PN Review Print and Online Poetry Magazine
News and Notes
Digital Access to PN Review
Access the latest issues, plus back issues of PN Review with Exact Editions For PN Review subscribers: to access the PN Review digital archive via the Exact Editions app Exactly or the Exact Editions website, you will first need to know your PN Review ID number. read more
PN Review Prize winners announced
Carcanet Press and PN Review are delighted to announce the winners of the first ever PN Review Prize. read more
Most Read... Vahni CapildeoOn Judging Prizes, & Reading More than Six Really Good Books
(PN Review 237)
Drew MilneTom Raworth’s Writing
‘present past improved’: Tom Raworth’s Writing

(PN Review 236)
Alejandro Fernandez-OsorioPomace (trans. James Womack)
(PN Review 236)
Kei MillerIn the Shadow of Derek Walcott

(PN Review 235)
Eavan BolandA Lyric Voice at Bay
(PN Review 121)
Kate BinghamPuddle
(PN Review 236)
Poems Articles Interviews Reports Reviews Contributors
Gratis Ad 1
Gratis Ad 2
Next Issue CELEBRATING JOHN ASHBERY Contributors include Mark Ford, Marina Warner, Jeremy Over, Theophilus Kwek, Sam Riviere, Luke Kennard, Philip Terry,Agnes Lehoczky, Emily Critchley, Oli Hazard and others Miles Champion The Gold Standard Rebecca Watts The Cult of the Noble Amateur Marina Tsvetaeva ‘My desire has the features of a woman’: Two Letters translated by Christopher Whyte Iain Bamforth Black and White

This review is taken from PN Review 203, Volume 38 Number 3, January - February 2012.

PANORAMIC, CASUAL, UNBEAUTIFUL louise glück, A Village Life (Carcanet) £8.96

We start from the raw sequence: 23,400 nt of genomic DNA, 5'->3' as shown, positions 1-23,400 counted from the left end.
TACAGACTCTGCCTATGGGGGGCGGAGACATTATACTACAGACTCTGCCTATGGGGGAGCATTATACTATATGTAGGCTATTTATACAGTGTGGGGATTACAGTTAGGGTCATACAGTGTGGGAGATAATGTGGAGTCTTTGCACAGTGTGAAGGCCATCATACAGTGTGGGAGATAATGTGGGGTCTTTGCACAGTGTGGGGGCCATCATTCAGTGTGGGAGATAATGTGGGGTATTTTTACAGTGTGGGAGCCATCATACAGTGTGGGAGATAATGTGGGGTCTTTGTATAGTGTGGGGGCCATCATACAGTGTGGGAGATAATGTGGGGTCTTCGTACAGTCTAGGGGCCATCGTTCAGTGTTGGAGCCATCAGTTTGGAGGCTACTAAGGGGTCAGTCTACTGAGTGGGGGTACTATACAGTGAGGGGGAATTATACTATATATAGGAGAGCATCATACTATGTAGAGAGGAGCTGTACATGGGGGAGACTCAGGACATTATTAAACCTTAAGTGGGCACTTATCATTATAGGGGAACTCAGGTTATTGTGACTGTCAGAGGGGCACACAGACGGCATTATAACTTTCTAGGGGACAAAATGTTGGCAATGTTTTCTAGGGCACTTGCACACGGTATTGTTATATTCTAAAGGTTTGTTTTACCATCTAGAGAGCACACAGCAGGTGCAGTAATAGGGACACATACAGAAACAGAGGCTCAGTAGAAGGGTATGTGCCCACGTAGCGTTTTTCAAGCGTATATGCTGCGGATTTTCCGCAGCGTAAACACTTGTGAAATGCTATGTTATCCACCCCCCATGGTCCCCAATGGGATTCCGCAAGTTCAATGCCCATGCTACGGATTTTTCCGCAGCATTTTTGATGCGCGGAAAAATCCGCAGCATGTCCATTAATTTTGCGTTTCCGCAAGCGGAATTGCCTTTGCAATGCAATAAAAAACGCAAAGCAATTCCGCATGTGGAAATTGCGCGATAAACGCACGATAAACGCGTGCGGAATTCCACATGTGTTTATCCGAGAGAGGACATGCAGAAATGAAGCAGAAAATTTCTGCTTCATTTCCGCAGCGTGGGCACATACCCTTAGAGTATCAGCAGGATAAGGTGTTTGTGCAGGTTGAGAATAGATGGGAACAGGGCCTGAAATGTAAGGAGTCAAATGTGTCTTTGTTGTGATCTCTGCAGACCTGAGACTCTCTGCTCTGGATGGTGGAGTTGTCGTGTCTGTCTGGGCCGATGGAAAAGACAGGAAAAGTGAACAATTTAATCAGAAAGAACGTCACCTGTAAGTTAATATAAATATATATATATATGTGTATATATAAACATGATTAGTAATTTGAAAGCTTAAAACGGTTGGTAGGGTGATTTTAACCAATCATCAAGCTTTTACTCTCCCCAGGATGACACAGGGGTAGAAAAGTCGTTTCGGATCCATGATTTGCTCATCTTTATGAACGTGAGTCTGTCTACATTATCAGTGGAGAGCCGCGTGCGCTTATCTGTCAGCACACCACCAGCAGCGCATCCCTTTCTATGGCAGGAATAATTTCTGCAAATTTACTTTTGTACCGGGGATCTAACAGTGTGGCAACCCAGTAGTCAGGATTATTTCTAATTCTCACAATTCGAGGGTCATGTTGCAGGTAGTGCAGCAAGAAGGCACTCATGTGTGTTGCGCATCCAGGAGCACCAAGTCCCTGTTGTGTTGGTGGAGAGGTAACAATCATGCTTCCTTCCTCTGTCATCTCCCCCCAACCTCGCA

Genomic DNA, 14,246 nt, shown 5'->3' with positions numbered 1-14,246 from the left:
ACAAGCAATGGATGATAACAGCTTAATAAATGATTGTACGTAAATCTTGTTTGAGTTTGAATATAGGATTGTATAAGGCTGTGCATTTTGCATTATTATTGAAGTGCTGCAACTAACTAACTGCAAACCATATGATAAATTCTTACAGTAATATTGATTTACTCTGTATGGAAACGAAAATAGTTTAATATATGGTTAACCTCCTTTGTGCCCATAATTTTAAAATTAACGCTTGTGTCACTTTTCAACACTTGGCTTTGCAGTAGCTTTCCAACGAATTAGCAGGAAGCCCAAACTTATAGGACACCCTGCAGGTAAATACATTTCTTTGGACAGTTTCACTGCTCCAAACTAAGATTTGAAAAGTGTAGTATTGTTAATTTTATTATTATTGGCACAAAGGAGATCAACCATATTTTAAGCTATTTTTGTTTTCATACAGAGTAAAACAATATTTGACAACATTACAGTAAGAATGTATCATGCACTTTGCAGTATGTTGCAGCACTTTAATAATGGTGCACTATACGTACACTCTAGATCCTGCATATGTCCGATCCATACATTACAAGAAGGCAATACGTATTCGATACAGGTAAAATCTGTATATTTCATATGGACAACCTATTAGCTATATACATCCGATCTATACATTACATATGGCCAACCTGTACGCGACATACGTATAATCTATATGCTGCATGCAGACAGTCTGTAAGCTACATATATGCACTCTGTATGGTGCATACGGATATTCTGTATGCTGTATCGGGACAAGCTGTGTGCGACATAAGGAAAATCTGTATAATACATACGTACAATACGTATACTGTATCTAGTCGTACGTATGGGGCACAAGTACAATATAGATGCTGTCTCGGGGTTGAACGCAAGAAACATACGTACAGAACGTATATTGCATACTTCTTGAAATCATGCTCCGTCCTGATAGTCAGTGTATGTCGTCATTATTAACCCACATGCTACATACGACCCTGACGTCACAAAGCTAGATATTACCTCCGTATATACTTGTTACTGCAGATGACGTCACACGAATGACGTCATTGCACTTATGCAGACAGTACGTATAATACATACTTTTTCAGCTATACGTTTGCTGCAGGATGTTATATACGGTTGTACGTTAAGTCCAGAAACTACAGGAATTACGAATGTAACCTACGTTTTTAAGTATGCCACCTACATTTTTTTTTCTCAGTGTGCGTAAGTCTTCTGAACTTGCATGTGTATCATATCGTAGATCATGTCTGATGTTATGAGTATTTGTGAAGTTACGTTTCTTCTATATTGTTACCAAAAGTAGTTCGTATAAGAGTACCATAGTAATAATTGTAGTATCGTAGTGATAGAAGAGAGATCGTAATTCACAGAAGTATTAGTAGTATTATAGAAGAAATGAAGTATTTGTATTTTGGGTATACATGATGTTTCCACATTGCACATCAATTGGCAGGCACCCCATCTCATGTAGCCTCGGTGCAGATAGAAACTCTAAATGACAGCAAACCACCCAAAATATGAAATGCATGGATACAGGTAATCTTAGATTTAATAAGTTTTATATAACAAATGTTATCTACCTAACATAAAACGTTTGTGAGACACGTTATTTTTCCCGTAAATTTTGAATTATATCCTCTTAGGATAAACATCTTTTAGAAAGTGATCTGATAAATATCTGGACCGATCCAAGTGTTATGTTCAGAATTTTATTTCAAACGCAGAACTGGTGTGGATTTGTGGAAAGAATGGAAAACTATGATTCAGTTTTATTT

Louise Glück concluded her 1999 book, Vita Nova, with these lines:

I thought my life was over and my heart was broken.
Then I moved to Cambridge.

That simple statement, in unadorned, direct address, was a consummation of the book it closed, and also of the one that had preceded it, Meadowlands. It was a landmark in the writer's style, as it suggests it was in her life.

The two books that followed were written from that new life. In an interview with Dana Levin (read online at:, Glück said she found herself in another of the long periods of not writing which she described in her collection of essays, Proofs and Theories (1996). As she emerged from that time, she began to discover the form of her next collection, which has now reached publication as A Village Life: 'I had done everything I could do at the moment with poems operating on a vertical axis of transcendence and grief. And this new manuscript had to be more panoramic, somehow, and casual, with a kind of unbeautiful surface.' The idea of a village life suggests a smaller purview, more intimate, perhaps less sophisticated. The title calls to mind the Japanese masters - Ryōkan, Bashō - and their poems written from the margins (the book's cover image, a print by an unknown Japanese artist, reinforces this association).

The village starts to take shape in the opening poem, 'Twilight', ...

Searching, please wait... animated waiting image